4. Dress To Impress Yourself: As much as we love our loungewear, our feelings can move toward the opposite of motivation. To lift your mood, try an outfit that brings comfort and confidence. Play with colors. Try colors that brighten your mood or outfits that are bold. Play with accessories, color nails to match, and play around with patterns. Using your creativity can spark further inspiration.
  5. Keep Your Circadian Rhythm Regulated: Our Circadian Rhythm can influence our sleep-wake cycles, hormone release, eating habits and digestion, body temperature, and other important bodily functions. It’s helpful to wake up and go to bed at similar times everyday. Working from home can also mean more screen-time which can disrupt our circadian rhythm. Instead, go outside at least once a day for at least 30 minutes to get Vitamin D and natural sunlight into your body. This will help regulate your circadian rhythm. This is also suggested when fighting fatigue.
  6. Give Yourself/Family Grace & Flexibility: No doubt this pandemic has taken a toll on everyone. While this isolation can feel like eternity, (and I know it’s especially hard for you extroverts!) there will be an endpoint. If you’re a parent, know that everything will not go as scheduled or planned. Give yourself a pat on the back every night, and focus on one thing that went right. This is also a big shift for children. Allow space for different feelings to enter. Listen and answer questions with as much accurate knowledge. It’s best that the information is accurately provided as it’s easy for children to find loads of inaccurate and traumatic information on the internet. Children have the best imagination for scenarios like a pandemic. Explore their imagination and combine it with reality. If you’re unsure how much information to share, a great starting point is asking them what they know about COVID-19 and pandemics.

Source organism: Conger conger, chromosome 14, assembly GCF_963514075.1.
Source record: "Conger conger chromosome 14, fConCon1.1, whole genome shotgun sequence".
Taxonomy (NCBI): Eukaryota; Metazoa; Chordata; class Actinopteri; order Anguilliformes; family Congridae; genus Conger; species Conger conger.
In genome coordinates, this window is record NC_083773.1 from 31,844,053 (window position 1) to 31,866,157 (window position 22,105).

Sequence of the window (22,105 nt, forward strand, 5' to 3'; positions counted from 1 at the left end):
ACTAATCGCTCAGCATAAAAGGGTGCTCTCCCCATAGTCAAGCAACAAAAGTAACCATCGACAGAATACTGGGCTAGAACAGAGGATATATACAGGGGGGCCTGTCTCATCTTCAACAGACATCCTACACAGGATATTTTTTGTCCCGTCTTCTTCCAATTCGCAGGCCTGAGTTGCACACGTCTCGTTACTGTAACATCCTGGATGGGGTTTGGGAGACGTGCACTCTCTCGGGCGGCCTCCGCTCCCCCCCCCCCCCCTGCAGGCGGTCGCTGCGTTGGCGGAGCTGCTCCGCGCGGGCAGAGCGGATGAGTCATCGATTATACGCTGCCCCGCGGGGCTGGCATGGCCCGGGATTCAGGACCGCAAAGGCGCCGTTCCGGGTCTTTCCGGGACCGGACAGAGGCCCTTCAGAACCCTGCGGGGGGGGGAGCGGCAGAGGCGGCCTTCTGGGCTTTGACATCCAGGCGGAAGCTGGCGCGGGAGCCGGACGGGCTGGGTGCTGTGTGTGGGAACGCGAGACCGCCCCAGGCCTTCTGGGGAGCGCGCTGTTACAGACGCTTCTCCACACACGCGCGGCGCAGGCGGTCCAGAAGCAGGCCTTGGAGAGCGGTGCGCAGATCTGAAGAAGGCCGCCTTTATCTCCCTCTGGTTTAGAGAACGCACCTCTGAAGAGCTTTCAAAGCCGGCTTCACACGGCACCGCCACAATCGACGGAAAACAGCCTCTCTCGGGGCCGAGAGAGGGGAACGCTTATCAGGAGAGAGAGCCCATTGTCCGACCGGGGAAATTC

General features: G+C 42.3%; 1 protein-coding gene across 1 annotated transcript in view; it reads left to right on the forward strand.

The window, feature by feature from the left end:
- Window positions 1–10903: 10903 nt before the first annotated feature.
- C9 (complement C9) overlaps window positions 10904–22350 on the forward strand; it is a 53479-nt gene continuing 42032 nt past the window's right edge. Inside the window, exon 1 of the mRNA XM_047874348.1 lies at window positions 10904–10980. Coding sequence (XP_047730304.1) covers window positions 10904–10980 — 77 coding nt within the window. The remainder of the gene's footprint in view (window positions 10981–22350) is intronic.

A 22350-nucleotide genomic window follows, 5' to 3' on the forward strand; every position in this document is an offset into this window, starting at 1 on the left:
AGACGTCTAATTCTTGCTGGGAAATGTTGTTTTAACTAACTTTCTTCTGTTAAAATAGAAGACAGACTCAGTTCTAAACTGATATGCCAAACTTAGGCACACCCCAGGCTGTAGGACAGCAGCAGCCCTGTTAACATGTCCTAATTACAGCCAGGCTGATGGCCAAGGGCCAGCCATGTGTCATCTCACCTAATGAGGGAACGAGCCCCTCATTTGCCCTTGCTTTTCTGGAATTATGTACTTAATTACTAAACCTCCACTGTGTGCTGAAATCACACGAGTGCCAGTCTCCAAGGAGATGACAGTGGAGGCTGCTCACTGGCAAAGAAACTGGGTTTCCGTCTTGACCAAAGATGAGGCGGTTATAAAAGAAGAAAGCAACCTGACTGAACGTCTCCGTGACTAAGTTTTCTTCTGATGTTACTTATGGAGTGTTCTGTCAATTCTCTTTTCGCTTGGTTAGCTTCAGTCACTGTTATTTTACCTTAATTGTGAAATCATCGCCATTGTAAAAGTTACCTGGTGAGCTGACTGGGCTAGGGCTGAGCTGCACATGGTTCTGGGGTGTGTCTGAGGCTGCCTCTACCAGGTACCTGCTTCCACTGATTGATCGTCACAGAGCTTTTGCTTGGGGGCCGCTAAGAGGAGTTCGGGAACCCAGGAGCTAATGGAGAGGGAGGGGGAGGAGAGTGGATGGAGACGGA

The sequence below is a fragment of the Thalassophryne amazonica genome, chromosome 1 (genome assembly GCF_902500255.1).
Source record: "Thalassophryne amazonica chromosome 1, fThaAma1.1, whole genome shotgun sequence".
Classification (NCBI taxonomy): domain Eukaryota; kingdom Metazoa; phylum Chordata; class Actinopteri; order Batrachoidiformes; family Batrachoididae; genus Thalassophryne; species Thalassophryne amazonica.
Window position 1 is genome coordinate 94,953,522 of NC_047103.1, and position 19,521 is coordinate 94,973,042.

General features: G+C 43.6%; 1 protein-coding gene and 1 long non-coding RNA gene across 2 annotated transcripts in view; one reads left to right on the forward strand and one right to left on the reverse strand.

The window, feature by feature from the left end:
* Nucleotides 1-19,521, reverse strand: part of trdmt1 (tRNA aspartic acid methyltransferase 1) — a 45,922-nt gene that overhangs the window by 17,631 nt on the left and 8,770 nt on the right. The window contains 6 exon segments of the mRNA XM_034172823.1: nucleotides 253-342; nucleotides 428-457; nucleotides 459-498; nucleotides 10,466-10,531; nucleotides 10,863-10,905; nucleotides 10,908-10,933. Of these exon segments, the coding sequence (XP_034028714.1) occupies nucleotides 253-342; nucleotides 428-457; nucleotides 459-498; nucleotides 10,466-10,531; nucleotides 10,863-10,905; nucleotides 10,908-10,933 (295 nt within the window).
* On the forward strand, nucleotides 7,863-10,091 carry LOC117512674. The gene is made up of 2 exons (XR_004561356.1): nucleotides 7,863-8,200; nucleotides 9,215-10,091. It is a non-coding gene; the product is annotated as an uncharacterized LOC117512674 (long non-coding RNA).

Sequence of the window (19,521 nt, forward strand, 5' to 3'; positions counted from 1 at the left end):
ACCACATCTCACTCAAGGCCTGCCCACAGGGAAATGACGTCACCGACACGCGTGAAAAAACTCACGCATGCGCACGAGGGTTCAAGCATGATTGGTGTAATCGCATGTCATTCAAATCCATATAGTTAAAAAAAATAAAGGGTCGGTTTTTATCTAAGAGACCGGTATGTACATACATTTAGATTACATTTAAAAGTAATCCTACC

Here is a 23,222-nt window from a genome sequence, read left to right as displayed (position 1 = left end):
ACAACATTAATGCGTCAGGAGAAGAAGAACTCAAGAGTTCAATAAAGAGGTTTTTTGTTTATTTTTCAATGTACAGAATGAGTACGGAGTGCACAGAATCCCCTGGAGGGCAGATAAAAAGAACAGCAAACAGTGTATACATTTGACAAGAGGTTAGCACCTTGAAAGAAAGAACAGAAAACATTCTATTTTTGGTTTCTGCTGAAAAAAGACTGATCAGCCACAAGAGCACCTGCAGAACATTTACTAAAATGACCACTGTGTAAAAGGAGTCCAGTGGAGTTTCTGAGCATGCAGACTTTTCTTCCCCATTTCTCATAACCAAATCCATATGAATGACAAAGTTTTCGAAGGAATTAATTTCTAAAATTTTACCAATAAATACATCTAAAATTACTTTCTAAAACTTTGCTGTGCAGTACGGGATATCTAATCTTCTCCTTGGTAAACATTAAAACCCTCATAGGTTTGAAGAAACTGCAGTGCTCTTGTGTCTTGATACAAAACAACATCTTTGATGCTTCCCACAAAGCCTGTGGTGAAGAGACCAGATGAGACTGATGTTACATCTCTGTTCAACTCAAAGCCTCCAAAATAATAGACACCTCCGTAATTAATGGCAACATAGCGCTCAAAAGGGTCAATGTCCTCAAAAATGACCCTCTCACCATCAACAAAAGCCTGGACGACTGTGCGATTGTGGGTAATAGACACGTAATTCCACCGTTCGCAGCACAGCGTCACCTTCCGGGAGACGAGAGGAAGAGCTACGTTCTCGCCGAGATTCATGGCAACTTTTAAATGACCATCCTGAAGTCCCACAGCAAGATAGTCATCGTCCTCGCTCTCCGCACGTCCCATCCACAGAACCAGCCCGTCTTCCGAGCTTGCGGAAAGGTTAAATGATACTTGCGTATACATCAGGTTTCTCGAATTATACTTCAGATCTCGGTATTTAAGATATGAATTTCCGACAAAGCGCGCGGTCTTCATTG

7. Write Down Your Schedule The Night Before: Many self-care and productivity specialists have recommended this, and I find it personally very powerful. This is all about mindset. By writing down your to-do’s the night before, it will help you feel mentally, emotionally, and physically prepared for the next day. Keep your to-do’s realistic and focus on your top 3 priorities. Otherwise, our list can be endless. After you have a clear idea of what you have planned, take it a step further. When you’re lying in bed, close your eyes and visualize what you will do the next day step-by-step. I like to picture the room, lighting, weather, outfit, mood, and energy level. This can help you feel productive as you can wake up knowing you’re what you need to do. It’s easy to get side-tracked, so try to stick with your plan as much as possible.